Atomic-weight sentence example

atomic-weight
  • The atomic weight of the element has been determined by analysis.
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  • It is now agreed that the molecule of water contains two atoms of hydrogen and one of oxygen, so that the atomic weight of oxygen becomes 16, and similarly that the molecule of ammonia contains three atoms of hydrogen and one of nitrogen, and that consequently the atomic weight of nitrogen is 14.
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  • One remarkable discovery, however, of general interest, was the outcome of a long series of delicate weighings and minute experimental care in the determination of the relative density of nitrogen gas - undertaken in order to determine the atomic weight of nitrogen - namely, the discovery of argon, the first of a series of new substances, chemically inert, which occur, some only in excessively minute quantities, as constituents of the 1 The barony was created at George IV.'s coronation in 1821 for the wife of Joseph Holden Strutt, M.P. for Maldon (1790-1826) and Okehampton (1826-1830), who had done great service during the French War as colonel of the Essex militia.
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  • The atomic weight was determined by Cleve.
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  • The atomic weight of cadmium was found by 0.
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  • Many varying values have been given for the atomic weight of molybdenum.
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  • As the atomic weight of the element increases, it is found that the solubility of the sulphates in water decreases.
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  • The atomic weight was determined by Berzelius, Erdmann and Marchand, Dumas and Stas.
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  • This generalization was of great value inasmuch as it permitted the deduction of the atomic weight of a non-gasifiable element from a study of the densities of its gasifiable compounds.
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  • Dulong to investigate relations (if any) existing between specific heats and the atomic weight.
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  • This states that " the atomic heat (the product of the atomic weight and specific heat) of all elements is a constant quantity."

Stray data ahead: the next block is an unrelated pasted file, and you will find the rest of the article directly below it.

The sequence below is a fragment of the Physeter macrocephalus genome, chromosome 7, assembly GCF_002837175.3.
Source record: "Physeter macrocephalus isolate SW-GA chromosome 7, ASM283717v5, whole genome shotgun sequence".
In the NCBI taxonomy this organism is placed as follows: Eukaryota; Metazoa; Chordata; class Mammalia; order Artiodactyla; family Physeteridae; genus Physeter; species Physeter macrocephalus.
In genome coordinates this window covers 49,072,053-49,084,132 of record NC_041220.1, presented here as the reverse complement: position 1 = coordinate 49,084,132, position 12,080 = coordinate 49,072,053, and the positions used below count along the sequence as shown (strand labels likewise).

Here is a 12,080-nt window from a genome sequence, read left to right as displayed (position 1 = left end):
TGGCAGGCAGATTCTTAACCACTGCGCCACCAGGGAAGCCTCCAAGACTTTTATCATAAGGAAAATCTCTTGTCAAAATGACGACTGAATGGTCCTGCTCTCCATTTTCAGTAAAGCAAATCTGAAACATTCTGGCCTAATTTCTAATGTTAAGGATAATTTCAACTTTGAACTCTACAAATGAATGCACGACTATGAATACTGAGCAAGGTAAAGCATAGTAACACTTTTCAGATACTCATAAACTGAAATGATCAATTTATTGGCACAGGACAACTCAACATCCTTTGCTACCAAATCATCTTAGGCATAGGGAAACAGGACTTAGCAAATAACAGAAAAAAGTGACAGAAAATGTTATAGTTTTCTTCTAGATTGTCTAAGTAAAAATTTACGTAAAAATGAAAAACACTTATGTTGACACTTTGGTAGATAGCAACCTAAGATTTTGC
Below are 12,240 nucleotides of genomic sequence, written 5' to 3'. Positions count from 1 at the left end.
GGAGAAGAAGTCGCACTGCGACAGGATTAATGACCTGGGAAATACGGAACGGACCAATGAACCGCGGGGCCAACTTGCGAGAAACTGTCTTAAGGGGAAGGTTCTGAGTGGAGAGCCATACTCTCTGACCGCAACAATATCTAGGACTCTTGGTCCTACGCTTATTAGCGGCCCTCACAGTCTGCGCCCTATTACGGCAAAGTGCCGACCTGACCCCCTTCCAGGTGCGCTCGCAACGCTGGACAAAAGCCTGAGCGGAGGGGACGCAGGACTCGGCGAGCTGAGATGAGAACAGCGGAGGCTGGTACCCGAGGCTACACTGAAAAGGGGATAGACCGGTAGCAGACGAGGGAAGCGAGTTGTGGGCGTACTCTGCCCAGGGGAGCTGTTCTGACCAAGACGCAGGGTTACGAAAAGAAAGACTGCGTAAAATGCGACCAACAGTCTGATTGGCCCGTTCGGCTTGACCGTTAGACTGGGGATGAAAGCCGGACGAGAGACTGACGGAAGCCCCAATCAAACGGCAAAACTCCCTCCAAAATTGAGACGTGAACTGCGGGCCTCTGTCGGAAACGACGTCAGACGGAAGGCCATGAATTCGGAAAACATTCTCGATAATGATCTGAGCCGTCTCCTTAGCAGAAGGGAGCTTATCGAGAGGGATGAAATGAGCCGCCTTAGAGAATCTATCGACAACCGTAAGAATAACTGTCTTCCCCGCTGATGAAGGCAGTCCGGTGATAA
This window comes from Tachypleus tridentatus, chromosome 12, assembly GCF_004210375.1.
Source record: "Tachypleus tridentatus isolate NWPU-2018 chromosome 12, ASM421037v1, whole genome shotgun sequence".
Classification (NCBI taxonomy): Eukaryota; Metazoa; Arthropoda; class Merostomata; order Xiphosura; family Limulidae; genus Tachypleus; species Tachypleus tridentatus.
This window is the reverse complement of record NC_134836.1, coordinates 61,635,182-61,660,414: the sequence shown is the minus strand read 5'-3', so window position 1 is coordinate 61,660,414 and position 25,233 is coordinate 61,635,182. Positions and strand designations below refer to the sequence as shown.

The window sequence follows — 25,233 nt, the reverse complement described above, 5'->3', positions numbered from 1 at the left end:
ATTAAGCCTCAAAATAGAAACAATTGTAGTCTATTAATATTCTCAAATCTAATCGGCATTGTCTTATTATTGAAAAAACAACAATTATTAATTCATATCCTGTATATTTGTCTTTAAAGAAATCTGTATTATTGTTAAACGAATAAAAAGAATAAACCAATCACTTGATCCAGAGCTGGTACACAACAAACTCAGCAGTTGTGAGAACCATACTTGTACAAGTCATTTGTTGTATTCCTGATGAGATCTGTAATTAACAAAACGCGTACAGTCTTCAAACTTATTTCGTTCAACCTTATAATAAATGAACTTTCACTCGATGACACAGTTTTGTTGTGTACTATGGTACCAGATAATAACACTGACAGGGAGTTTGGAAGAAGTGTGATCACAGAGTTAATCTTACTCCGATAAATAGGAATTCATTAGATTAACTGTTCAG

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  • This law-purely empirical in origin-was strengthened by Berzelius, who redetermined many specific heats, and applied the law to determine the true atomic weight from the equivalent weight.
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  • - Denoting the atomic weight by W and the specific heat by s, Dulong and Petit's law states that 6.4 = Ws.
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  • In the determination of the atomic weight of an element two factors must be considered: (I) its equivalent weight, i.e.
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  • C. Winkler decided the atomic weight of germanium by similar reasoning.
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  • If the crystal structure be regarded as composed of 0 three interpenetrating point systems, one consisting of sulphur atoms, the second of four times as many oxygen atoms, and the third of twice as many potassium atoms, the systems being so arranged that the sulphur system is always centrally situated with respect to the other two, and the potassium system so that it would affect the vertical axis, then it is obvious that the replacement of potassium by an element of greater atomic weight would specially increase the length of w (corresponding to the vertical axis), and cause a smaller increase in the horizontal parameters (x and 1/ '); moreover, the increments would advance with the atomic weight of the replacing metal.